tions have run in that direction then what is the fair,
appropriate, and mathematically accurate punishment?
However vengeful I may feel on my worst days, Im
fairly certain that the appropriate punishment is not the
electric chair. Even if I were to engage in a typically fact-
free debate in which my personal preference for pun-
ishment were elevated above efficacy, I would never-
theless be forced to admit that giving a zero on a 100-
point scale for missing work is a mathematical inaccur-
acy.
If I were using a four-point grading system, I could
give a zero. If I am using a 100-point system, however,
then the lowest possible grade is the numerical value
of a D, minus the same interval that separates every
other grade. In the example in which the interval be-
tween grades is 10 points and the value of D is 60,
then the mathematically accurate value of an F is 50
points. This is not contrary to popular mythology
—“giving students 50 points; rather, it is awarding
a punishment that fits the crime. The students failed
to turn in an assignment, so they receive a failing grade.
They are not sent to a Siberian labor camp.
There is, of course, an important difference. Sen-
tences at Siberian labor camps ultimately come to an
end, while grades of zero on a 100-point scale last for-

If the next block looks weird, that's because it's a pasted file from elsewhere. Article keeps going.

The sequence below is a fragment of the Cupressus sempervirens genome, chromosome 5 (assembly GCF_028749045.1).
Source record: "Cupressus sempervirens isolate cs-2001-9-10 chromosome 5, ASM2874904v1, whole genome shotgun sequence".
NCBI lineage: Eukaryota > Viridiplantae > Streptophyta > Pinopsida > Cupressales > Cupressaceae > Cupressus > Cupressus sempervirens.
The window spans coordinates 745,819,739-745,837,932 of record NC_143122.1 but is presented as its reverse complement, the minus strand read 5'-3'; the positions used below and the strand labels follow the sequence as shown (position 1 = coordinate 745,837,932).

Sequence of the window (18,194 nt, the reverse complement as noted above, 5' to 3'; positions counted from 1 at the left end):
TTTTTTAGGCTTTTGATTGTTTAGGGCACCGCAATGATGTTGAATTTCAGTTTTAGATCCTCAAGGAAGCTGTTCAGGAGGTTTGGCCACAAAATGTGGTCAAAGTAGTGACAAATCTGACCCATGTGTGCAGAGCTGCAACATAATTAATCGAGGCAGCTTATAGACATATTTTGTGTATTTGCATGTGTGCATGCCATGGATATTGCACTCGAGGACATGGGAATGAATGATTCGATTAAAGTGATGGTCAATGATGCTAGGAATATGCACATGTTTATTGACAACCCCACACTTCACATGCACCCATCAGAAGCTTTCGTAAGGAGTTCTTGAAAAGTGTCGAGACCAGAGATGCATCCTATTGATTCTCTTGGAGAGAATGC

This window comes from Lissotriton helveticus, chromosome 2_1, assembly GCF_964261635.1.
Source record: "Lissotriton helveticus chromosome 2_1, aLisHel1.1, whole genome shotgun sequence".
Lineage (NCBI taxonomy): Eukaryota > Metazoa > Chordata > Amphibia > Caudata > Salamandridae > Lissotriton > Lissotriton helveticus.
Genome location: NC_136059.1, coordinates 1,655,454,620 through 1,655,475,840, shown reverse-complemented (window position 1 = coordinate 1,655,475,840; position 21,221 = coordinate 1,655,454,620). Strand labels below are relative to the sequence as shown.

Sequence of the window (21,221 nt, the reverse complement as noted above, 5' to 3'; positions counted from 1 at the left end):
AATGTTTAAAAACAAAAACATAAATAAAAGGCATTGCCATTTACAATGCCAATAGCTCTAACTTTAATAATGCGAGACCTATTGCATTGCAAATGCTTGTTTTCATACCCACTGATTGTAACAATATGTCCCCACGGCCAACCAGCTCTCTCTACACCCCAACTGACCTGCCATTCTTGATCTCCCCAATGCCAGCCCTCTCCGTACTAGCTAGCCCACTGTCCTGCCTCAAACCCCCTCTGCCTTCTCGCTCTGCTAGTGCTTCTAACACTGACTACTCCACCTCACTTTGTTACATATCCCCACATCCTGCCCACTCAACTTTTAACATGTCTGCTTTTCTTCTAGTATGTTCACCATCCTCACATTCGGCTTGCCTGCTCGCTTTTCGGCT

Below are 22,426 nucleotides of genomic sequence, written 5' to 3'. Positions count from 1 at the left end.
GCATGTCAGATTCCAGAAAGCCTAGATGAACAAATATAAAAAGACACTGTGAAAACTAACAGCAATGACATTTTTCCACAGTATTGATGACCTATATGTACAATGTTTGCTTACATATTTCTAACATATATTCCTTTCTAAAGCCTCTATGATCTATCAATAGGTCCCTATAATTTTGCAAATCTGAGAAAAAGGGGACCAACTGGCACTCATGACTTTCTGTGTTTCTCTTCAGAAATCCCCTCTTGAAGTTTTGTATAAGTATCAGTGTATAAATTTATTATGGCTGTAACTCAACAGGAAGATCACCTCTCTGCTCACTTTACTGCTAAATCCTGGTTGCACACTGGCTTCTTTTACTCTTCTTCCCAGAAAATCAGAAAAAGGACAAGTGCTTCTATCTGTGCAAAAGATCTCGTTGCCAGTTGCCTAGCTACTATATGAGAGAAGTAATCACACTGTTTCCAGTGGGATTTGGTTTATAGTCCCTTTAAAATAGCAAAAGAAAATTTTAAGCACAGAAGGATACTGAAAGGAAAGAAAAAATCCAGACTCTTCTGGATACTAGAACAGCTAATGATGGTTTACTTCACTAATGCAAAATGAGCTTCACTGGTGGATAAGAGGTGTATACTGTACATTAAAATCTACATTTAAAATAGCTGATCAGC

ever. Just two or three zeros are sufficient to cause fail-
ure for an entire semester, and just a few course failures
can lead a student to drop out of high school, incurring
a lifetime of personal and social consequences.
This issue is as emotional as anything I have encoun-
tered since the phonics versus whole language debate.
Scholars regress to the persuasive tactics of professional
wrestlers (no offense intended to wrestlers this arti-
cle will generate enough hate mail as it is), and research
and logic are subordinated to vengeance masquerading
as high standards. Because the emotional attachment to
the zero is so strong, I have given up advocating that
50 points should represent the lowest grade. What I do
think we can do to preserve some level of sanity in our
grading system is to return to a four-point system. As
no longer equal 100 points, but four points. If there is